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justin hall
9 december, 1997
world dance forms
sharon friedler

ambient dance

"Ambient music can best be defined as music that is atmospheric, contemplative, arhythmic, and non-lyrical."
- Ujamaa Kaliamato

In the back rooms, separated from the frenzied dancing of most raves, there's a "chill space;" where flagged dancers and the more sedentary lounge on pillows to the spacey sounds of "ambient music" - dreamy, often ethereal auditory environments. Inspired, seemingly, in large part by the repetative and natural sonic work of Phillip Glass and John Cage, respectively, these pieces never quite appear to end, or exactly arrest one's attention; the emphasis is on slow evolution and gradual shift of attractive sonic states.

If that aptly describes ambient music, then Wil Swanson's dance performance piece, "descriptions without place," performed at Swarthmore College November 9, could quite rightly be termed "ambient dance."

The lights were low, the dance floor was marked off with lines like a football field; black and white clad, slender asiatic/caucasoid dancers emerged from the wings and performed loose steps of gradual synchrony.

Dancers shifted in space, quietly, gradually. Each action they performed seemed loosely a reaction to prior or surrounding action. At times, multiple scenes filled the stage without particular focus. Other times the performance lingered on a single movement phrase repeatedly articulated.

The barely audible music was little more than forest breathing - amphibian chirps, babbling brooks, unidentified woodland creatures. The proper soundtrack was missing as the soundman had met with some misfortune - this was a replacement. The planned music was described as a series of improvised noises from the cast that had been altered and strung together in a synthesizer. Either recording sounds quite ambient - "atmospheric, contemplative, arhythmic, and non-lyrical."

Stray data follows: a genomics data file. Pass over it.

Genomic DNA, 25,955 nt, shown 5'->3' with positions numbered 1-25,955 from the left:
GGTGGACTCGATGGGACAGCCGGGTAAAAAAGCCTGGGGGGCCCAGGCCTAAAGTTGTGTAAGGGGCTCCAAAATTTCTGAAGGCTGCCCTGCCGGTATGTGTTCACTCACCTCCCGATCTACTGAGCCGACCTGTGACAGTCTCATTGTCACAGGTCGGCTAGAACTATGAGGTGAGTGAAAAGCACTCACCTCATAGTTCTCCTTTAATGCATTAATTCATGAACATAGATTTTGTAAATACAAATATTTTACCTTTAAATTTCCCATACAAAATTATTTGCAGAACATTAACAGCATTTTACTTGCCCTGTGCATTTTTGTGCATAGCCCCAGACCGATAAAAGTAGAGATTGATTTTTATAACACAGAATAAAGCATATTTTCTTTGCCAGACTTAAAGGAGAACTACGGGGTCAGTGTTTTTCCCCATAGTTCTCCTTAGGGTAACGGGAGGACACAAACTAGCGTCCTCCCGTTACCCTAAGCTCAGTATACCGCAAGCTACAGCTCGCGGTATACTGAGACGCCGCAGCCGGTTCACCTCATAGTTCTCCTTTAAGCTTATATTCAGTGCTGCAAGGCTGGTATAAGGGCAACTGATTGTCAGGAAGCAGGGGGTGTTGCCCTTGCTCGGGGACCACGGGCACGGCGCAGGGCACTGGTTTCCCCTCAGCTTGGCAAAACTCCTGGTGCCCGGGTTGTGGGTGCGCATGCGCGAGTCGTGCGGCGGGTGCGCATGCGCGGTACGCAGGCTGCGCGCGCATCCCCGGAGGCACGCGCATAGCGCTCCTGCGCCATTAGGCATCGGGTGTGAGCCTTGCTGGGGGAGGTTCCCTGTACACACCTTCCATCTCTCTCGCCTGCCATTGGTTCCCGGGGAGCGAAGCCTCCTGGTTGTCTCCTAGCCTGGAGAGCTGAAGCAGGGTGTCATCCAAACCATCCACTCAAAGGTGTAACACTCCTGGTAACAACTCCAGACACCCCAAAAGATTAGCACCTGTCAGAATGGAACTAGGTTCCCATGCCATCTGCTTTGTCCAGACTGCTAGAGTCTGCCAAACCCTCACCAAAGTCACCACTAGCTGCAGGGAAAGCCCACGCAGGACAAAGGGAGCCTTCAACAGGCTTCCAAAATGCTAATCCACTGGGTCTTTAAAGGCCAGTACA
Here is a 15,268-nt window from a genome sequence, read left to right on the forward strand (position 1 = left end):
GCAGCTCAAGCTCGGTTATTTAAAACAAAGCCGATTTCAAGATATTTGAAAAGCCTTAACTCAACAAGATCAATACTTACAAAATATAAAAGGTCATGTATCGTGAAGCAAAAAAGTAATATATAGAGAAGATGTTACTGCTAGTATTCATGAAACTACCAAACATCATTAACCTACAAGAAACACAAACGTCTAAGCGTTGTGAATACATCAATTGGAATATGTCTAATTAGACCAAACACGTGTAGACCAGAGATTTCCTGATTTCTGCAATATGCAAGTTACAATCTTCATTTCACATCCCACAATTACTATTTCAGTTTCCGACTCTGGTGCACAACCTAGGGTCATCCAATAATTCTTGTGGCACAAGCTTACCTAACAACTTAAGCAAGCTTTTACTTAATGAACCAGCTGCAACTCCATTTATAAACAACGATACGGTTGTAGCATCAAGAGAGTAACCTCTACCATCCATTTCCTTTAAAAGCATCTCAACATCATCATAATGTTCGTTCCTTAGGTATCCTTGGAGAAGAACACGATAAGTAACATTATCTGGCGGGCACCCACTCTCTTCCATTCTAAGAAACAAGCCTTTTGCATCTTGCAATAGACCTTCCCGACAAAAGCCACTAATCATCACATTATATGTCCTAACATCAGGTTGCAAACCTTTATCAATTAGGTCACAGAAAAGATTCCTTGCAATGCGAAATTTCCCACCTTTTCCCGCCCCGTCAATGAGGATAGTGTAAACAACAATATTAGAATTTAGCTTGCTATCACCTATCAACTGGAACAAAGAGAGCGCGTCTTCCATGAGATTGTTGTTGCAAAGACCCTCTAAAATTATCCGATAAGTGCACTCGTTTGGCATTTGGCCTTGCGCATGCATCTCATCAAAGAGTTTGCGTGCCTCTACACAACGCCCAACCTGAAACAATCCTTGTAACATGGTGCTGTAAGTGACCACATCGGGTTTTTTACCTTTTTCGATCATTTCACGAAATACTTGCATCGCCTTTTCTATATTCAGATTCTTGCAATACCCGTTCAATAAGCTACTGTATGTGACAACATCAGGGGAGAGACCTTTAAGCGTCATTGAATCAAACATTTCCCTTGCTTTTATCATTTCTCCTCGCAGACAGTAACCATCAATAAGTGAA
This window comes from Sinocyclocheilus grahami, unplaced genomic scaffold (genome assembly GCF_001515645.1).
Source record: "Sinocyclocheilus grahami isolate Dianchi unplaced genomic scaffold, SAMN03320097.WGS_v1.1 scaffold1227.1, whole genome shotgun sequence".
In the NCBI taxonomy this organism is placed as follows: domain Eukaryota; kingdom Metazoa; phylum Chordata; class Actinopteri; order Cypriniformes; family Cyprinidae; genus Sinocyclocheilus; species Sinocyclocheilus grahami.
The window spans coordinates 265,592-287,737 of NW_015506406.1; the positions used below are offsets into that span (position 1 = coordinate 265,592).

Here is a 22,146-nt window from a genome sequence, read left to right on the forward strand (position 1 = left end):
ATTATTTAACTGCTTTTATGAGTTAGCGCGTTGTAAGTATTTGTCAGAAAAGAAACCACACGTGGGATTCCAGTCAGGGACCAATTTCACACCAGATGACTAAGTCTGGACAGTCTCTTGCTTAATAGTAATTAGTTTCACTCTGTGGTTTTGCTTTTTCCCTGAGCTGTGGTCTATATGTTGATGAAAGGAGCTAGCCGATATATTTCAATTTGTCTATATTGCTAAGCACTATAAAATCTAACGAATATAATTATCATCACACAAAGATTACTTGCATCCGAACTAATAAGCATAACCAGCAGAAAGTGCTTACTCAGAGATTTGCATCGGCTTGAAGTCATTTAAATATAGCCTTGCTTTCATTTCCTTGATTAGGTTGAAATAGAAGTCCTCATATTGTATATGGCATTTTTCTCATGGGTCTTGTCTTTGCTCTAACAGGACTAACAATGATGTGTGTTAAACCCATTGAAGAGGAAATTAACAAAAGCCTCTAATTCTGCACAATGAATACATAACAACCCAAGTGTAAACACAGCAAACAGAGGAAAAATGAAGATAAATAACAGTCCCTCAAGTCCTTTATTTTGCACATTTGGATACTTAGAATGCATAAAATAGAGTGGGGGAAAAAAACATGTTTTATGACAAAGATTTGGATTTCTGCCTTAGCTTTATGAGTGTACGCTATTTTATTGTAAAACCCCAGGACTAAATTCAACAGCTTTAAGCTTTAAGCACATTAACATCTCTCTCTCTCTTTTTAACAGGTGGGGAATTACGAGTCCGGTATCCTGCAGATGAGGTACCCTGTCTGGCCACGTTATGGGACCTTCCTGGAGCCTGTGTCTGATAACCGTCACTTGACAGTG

To this music, the pacing was just a bit quicker than ponderous, but not enough to keep me awake. The movement, repetative, harmonic, had a lulling quality to it, and a strange timelessness. I nodded off, and awoke, and had a sense of having missed only slight development. Merely the position and movement of the dancers had shifted; besides missing out on attractive phrasing, or witnessing the microcosm of the evolution that lead to that particular phrase, the audience was allowed to join the performers in straying from linearity.

This freedom from movement only dawned on me late in the piece. Until I realized its deliberate attempt at an organic quality of growth and evolution, I was stuck looking for plot, narration, politics or progress. Where was the statement involved? Nonstop abstract forms frustrated me at first. Where was the anger, angst or irony? Where was the transformation for the viewer? I was being asked to pay attention to their actions; the performers must be saying something, and I wanted to know what it was.